Overseas buyers are looking elsewhere within the UK for investment opportunities after the London property market slows in comparison to other cities.
- International investors’ interest in London property has declined from 25% last year to 21% in the third quarter of 2015
- Strict regulations and stamp duty have deterred investors from buying prime property in London
- Other areas of the UK are beginning to enter a growth curve that offer more appealing returns than those in the capital
International investors are leaving the luxury London property market as more attractive opportunities become available outside of the UK.
Having dominated the market in recent years and pushing the average price of property in the capital to £499,997, investors from overseas are leaving the London property market for better returns in other regional cities across the UK.
According to a report by estate agents Marsh & Parsons, the number of property purchases by international buyers dropped to 21% during the third quarter of 2015, down from 25% a year earlier.
The overhaul of stamp duty, making it more expensive for investors who own higher value properties, has had a direct effect on the London market.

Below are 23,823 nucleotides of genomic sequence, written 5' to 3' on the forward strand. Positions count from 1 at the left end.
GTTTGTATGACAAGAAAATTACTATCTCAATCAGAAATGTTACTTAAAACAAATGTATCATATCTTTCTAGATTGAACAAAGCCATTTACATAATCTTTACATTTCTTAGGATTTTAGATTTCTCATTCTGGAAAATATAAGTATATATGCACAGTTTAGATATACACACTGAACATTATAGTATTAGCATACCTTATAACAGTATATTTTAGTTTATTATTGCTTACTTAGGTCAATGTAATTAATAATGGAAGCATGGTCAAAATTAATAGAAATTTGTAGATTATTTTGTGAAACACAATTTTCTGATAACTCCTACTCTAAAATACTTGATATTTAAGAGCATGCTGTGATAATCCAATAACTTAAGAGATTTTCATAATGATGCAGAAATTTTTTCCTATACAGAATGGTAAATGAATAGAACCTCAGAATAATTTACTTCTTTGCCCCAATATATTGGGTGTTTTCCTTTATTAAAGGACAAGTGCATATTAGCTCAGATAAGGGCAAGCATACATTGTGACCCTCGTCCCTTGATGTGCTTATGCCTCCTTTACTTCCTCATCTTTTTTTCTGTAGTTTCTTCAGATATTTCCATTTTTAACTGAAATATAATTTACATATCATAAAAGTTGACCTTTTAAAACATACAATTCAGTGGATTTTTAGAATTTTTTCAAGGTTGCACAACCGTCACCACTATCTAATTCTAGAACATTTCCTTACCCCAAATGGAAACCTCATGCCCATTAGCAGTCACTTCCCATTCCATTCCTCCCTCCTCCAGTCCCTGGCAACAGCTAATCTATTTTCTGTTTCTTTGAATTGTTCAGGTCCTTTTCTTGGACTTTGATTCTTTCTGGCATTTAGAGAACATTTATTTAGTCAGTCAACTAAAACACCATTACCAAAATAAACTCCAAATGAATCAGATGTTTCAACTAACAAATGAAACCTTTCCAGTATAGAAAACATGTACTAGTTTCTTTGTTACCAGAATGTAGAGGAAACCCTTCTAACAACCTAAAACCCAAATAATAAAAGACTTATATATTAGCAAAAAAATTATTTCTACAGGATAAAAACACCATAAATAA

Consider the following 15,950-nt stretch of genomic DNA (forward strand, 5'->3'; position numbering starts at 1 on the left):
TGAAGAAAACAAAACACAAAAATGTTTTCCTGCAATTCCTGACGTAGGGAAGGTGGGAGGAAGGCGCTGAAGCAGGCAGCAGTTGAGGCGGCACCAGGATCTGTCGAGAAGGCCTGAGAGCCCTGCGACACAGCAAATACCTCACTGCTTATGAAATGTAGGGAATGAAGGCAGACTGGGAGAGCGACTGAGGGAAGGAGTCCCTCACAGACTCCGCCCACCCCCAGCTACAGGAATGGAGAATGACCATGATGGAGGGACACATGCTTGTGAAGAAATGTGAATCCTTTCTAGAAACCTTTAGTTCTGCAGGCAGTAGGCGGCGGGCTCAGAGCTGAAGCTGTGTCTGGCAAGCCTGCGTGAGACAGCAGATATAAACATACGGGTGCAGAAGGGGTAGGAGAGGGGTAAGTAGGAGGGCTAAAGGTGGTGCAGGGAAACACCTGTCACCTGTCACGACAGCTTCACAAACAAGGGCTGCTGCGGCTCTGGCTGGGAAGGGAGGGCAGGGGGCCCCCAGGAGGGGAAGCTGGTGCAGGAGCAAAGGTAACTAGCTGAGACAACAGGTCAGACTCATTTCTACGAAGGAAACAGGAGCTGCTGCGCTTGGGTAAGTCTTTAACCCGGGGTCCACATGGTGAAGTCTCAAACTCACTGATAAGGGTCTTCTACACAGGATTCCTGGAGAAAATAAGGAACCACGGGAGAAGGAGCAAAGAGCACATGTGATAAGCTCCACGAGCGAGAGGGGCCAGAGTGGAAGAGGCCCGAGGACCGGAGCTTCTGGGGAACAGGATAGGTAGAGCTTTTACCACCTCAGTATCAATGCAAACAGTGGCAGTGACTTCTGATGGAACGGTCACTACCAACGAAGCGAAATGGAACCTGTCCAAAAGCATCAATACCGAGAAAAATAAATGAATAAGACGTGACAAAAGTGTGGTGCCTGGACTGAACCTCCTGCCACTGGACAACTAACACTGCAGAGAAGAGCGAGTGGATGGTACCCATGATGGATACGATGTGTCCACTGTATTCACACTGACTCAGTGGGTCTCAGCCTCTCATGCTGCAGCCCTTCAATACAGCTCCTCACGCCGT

Peter Rollings, Chief Executive of Marsh & Parsons, said: “The London property market has had to grit its teeth and bear the brunt of some rather trying taxation changes in recent months. At the high-end, buyers are at the rock face of the new steeper stamp duty, and from overseas the strength of sterling, and Government encroachments on nom-dom status make investing in the London property market seem daunting. This has cast some shadows over the capital.”
Investors who bought a London property two decades ago will have felt the benefit of entering the market before the growth curve. The average house price within the capital in 1995 was £126,295, rising to £611,340 in 2015, an incredible 384% increase. However there has been an evident downturn in recent years, with an affordability ceiling deterring first-time or cautious investors from entering the London property market.
The importance of recognising and entering an emerging market has led investors to look outside of the capital and the surrounding commuter belt. Growth is currently being felt most in UK regions. Earlier this week it was found that the highest rates of annual house price growth since 2007 were focused in Glasgow, with prices up 8.3%, Manchester up 7% and in Liverpool up 5.1%. These cities offer investors a far more promising platform than that of London, with solid returns, a backdrop of economic growth, increasing population and targeted government initiatives.